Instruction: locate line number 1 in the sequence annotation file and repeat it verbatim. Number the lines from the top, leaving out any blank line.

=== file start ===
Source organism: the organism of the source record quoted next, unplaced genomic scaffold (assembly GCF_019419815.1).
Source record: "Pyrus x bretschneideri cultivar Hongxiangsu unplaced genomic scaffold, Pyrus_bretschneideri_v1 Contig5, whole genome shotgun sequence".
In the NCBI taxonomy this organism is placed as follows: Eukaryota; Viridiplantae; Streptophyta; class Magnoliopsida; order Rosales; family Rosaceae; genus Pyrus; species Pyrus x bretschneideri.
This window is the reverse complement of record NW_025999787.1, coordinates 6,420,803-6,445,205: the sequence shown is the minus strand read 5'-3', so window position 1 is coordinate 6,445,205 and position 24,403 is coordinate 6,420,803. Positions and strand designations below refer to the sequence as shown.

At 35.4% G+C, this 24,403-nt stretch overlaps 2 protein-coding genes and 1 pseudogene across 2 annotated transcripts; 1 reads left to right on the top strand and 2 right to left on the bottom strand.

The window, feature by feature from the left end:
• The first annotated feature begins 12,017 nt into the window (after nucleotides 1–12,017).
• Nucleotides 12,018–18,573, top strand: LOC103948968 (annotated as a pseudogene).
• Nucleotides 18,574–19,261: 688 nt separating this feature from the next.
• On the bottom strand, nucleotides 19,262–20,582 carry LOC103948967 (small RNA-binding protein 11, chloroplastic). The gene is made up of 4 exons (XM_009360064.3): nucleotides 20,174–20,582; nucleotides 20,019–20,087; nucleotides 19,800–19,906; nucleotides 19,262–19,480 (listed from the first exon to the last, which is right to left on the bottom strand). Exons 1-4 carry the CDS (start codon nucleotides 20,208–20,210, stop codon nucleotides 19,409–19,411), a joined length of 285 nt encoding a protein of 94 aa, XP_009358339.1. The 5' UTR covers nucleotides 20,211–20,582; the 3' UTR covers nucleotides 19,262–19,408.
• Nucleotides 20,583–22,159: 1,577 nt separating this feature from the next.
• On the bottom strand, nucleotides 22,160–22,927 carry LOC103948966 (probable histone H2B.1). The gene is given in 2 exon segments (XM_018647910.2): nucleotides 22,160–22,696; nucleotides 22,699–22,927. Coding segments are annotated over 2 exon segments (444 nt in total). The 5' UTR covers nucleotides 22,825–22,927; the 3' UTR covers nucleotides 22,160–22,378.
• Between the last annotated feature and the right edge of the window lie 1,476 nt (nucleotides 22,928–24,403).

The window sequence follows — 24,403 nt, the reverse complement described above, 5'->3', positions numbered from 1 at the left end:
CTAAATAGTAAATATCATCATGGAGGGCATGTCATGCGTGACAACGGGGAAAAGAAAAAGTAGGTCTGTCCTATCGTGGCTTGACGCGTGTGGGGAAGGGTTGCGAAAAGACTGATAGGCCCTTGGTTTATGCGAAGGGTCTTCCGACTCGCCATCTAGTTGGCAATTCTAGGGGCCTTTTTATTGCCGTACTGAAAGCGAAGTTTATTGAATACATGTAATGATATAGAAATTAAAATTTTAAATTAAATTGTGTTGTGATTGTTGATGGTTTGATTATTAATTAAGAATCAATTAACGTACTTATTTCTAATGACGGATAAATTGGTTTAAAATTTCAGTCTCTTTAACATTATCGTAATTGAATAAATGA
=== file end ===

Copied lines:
Source organism: the organism of the source record quoted next, unplaced genomic scaffold (assembly GCF_019419815.1).